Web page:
(18-22 July 2010)
It’s been 20 years since I was last in Cairns and the place has changed a fair bit. There is now an artificial swimming lagoon as well as wonderful kids playground on the foreshore – Muddies Playground was a sure-fire hit for the tribe as they spent half-a-day climbing, swinging, sliding as well as splashing the hours away.
By coincidence, Sally, Karl and their boys Marcus and Liam are enjoying a short break in Palm Cove, just north of Cairns, so we arrange an afternoon get-together – celebrating Sally’s birthday, resplendid with cake, bubbly, party hats and tattoos for the kids! They have their own pool as part of the apartment which the extended tribe make great use.
Of course one of the main reasons for visiting Cairns is to do a boat trip to the Great Barrier Reef. However, as all outer reef trips entail a long boat trip and an even longer time on a pontoon to give you ample snorkelling/diving time, things the tribe would not fully appreciate at this stage, we opt for 40 minute ferry trip to Green Island. Plus we get a glass-bottom boat trip as well as ample time to snorkel. And what’s more, Green Island is not really an island but a coral cay, yet it is very green.
The tribe marvel at the many reef fish and coral we view from the glass-bottom boat – the smorgasbord of marine life is far superior to what we experienced on the three-island cruise from Airlie Beach. There was many a time when each of the tribe would be shouting over each other as each saw a fish or some coral or clams – pointing out the colours and size of their sightings.
On Green Island itself, the tribe also spends time in the pool as both M and I take turns going for a snorkel – where we both get even closer to what we saw from the glass-bottom boat. While I know it is even more spectacular on the outer reef, it is still mind-blowing seeing the range of colours of the fish and coral. If it wasn’t for the fact that I need to grip my snorkel with teeth and lips, I’m sure my jaw would hang loose in awe of the marine beauty.
Another reason for Cairns as a travel base is to take a day trip through the Daintree NP to Cape Tribulation. First, we do a fleeting drive through Port Douglas, which is near unrecognisable from two decades ago – then, a place with a few resorts and a real small village atmosphere; now, more resorts than you could count and a town with still some small village type shops as well as the branded shops from the city cashing in on Port’s popularity.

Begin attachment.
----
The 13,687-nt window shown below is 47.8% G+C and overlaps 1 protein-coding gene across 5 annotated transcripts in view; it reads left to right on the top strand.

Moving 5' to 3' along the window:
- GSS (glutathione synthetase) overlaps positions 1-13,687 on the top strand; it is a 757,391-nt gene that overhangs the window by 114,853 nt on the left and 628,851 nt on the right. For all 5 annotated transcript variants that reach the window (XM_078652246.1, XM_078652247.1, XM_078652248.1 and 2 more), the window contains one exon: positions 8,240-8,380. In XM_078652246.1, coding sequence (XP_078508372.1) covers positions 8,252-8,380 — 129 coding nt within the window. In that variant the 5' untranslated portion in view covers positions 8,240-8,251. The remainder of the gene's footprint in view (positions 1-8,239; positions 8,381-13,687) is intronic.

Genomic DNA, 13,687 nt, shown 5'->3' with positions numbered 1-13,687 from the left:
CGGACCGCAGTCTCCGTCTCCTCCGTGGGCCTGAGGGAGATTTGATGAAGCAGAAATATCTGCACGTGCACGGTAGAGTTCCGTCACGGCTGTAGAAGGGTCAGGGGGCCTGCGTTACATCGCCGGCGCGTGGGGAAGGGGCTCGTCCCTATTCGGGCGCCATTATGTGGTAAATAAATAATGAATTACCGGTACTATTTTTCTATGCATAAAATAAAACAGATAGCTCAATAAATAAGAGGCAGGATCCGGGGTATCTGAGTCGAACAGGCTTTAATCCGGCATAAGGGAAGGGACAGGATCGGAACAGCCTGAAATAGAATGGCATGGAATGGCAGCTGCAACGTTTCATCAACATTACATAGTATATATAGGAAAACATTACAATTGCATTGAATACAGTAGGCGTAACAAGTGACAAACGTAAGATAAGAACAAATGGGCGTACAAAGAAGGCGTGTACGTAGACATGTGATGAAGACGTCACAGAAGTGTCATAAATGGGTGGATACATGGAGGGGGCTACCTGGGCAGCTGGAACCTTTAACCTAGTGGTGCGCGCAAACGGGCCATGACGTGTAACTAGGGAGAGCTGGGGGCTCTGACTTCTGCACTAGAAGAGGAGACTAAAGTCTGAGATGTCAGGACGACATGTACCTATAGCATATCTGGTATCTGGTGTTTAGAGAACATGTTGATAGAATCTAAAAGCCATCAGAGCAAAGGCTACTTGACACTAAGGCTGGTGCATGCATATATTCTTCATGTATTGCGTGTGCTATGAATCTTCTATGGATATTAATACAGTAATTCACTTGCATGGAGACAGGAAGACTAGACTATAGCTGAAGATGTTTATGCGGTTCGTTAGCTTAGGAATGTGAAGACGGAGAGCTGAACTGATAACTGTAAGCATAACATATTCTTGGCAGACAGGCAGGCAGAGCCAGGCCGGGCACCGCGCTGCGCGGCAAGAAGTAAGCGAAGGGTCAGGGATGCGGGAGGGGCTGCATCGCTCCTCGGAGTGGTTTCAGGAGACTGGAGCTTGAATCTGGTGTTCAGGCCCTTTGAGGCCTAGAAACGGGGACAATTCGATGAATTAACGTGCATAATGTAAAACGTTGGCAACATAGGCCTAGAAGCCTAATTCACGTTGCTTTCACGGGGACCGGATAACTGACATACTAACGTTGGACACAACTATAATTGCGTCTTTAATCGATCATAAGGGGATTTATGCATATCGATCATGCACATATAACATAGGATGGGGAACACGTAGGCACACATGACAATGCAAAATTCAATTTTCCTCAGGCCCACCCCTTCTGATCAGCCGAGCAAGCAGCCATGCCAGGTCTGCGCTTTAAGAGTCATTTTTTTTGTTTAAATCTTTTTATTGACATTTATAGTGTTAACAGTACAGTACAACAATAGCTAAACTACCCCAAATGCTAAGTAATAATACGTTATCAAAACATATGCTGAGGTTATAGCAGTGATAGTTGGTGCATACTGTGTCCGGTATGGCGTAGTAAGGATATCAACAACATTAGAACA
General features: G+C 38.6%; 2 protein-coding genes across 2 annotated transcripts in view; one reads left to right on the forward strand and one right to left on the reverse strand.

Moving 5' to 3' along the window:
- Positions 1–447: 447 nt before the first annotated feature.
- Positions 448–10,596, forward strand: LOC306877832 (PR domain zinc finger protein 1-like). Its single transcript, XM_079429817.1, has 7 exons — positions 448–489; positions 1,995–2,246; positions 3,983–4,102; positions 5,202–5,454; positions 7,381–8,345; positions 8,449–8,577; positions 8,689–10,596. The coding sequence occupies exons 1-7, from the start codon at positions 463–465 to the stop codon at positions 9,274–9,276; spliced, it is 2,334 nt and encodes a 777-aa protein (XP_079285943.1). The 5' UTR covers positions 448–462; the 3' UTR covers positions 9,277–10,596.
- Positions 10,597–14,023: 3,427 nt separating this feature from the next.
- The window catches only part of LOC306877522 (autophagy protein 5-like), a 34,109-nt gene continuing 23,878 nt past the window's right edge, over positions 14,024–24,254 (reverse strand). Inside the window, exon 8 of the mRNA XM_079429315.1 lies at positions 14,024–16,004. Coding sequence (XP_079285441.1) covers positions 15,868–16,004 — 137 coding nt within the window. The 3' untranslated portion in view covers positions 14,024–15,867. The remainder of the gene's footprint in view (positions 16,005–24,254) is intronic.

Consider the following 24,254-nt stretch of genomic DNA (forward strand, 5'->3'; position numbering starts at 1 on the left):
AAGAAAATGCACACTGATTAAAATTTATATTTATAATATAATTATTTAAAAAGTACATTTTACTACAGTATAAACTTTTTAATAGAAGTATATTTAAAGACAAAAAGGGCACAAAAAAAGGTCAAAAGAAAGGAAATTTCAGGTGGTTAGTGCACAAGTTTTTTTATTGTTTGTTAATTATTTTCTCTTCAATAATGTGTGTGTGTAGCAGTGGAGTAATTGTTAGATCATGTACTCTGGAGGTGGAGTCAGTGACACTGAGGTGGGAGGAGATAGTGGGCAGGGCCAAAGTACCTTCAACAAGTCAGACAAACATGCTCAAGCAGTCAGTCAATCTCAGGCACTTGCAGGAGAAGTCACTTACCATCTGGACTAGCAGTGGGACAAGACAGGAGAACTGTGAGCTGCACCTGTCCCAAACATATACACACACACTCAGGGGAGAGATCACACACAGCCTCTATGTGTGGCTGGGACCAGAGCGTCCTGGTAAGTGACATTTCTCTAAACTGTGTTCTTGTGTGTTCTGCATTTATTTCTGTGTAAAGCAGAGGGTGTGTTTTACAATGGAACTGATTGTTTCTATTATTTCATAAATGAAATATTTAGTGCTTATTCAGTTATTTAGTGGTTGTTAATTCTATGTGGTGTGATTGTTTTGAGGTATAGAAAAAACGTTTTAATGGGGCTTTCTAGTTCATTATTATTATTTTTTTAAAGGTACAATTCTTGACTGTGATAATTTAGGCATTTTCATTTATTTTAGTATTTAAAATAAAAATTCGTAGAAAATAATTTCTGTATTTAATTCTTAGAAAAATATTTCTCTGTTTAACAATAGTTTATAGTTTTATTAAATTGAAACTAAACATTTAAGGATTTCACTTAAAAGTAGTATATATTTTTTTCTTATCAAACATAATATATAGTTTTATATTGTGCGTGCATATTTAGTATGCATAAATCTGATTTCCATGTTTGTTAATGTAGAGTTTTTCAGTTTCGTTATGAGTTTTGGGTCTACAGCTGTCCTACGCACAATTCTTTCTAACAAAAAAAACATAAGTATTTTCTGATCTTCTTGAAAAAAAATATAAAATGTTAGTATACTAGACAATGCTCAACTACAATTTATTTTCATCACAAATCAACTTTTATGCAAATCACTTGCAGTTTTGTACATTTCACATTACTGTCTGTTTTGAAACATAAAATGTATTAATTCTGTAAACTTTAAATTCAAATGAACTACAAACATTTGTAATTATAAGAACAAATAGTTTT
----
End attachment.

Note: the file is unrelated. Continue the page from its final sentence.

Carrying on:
Onto Mossman and the Mossman Gorge for lunch – again I am struck as to the before and now. This time, we have to bide time in the approach road and car park to park the car and instead of a dirt track, now there are elevated walkways and stairs – plus what seems to be the population of Mossman visiting the gorge. Of course, the walkways and stairs are what make places like this sustainable through increased popularity. And the big plus, is that it’s as beautiful now as it was then.
The tribe revel in tramping up and down the stairs, as well as taking on the elevated walkways they call ‘bridges’. Further along the track there is a suspension bridge across the boulder-strewn creek which the tribe take fun in running, stomping and jumping on – “bouncy, bouncy, wobbly, wobbly!”.
The weather was turning as we depart the gorge for the Daintree, and in addition to the time, we make it as far as the car ferry on Daintree River before we turn back to Cairns. Cape Tribulation and the Daintree will have to be another trip, next time to include the Bloomfield Track to Cooktown and beyond.
On our final night in Cairns, I catch-up with old university buddies, Heather and Scott – where we chat, over cups of tea, on what we’ve all been up to, families, and friends. Pity we didn’t have more time so that the kids could have met.